Purpose: The purpose of this study was to quantify the posterior horn meniscal slope and determine its contribution to the reduction in posterior tibial slope. Methods: Patients aged between 16 and 60 years and had intact menisci with no evidence of previous injury or surgery were included. Patients with radiological evidence of osteoarthritis Grade II–IV, any acute or chronic meniscus injuries, fractures, and ligamentous injuries were excluded. The posterior bony slope (PTS) and the meniscus slope (MS) of the posterior horns were measured at 25, 50, and 75% from the medial and lateral borders of the tibial plateau. Results: 325 MR images (mean age 37.1 ± 10.9 years) were included. There were 194 males and 131 females, with 162 left and 163 right knees. The PTS in the medial compartment ranged from (−) 2.8° to 3.7° and from (−) 1.3° to 1.9° in the lateral compartment (p = 0.0001). The MS in the medial compartment ranged from 27.4° to 28.2°, and from 27.8° to 28.7° in the lateral compartment (p > 0.05). The differences between the medial and lateral knee compartment were statistically significant. At the 25% interval the p level was 0.037, at 50% p = 0.00001, and at 75% p = 0.0001. There were no significant between gender differences. Conclusions: The results of this study demonstrated a significant reduction in posterior tibial bone slope by the posterior horns of both the medial and lateral meniscus, from a mean of (−) 1° to 2° to a more horizontal anterior slope. The posterior bone slope was larger in the medial compartment by 1°, resulting in a smaller slope reduction in the lateral compartment.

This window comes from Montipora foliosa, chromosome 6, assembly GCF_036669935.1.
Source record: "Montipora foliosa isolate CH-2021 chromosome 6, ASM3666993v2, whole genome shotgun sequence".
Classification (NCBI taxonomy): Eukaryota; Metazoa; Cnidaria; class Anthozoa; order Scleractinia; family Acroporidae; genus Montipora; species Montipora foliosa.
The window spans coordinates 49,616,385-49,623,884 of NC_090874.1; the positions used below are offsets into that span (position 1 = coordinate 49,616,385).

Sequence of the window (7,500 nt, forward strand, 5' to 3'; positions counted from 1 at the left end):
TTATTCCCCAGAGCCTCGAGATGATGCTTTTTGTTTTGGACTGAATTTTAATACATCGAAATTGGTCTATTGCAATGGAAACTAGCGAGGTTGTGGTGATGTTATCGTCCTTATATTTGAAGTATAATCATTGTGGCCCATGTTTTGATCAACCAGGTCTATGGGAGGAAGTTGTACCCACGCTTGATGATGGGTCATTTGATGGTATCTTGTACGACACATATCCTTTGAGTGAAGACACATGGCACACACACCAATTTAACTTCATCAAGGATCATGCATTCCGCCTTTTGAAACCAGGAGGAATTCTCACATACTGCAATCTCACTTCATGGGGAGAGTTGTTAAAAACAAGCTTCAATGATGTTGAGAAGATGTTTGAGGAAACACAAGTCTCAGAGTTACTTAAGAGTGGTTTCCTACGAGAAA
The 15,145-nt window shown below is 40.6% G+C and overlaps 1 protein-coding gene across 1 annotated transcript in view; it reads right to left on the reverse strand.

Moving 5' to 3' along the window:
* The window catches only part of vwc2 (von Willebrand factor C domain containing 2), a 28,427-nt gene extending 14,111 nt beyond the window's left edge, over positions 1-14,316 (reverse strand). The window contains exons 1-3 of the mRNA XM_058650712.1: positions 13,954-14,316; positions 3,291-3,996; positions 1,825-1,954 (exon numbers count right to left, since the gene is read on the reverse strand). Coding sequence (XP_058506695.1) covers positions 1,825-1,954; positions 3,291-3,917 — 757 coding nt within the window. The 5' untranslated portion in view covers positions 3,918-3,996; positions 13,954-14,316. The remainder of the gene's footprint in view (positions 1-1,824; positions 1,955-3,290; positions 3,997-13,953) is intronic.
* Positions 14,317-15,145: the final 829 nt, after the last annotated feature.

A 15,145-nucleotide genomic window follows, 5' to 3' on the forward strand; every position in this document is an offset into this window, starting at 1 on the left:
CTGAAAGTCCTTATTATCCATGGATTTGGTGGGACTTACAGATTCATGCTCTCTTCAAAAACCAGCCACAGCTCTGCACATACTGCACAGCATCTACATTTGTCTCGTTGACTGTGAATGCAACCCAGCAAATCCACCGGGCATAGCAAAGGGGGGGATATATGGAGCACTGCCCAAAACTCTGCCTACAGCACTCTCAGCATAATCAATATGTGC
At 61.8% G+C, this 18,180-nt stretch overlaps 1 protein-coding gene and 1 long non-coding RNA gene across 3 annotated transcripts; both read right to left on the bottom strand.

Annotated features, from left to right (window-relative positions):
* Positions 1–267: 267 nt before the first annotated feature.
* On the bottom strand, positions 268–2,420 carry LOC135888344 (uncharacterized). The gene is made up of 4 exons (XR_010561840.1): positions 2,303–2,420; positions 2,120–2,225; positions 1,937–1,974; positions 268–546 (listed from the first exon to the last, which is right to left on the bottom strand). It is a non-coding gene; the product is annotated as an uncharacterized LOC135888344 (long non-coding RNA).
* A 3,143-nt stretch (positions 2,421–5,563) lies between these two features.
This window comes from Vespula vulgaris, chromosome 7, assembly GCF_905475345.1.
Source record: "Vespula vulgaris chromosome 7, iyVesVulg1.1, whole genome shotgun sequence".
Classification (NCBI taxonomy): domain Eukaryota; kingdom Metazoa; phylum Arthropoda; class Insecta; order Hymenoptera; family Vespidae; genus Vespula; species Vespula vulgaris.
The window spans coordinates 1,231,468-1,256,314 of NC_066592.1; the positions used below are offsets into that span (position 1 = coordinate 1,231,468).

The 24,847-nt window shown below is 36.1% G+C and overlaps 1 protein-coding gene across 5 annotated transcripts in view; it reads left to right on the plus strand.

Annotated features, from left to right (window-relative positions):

- Anterior cruciate ligament injuries
- Meniscal slope
- Posterior horn meniscus
- Posterior tibial slope
ASJC Scopus subject areas
- Pathology and Forensic Medicine
- Radiology Nuclear Medicine and imaging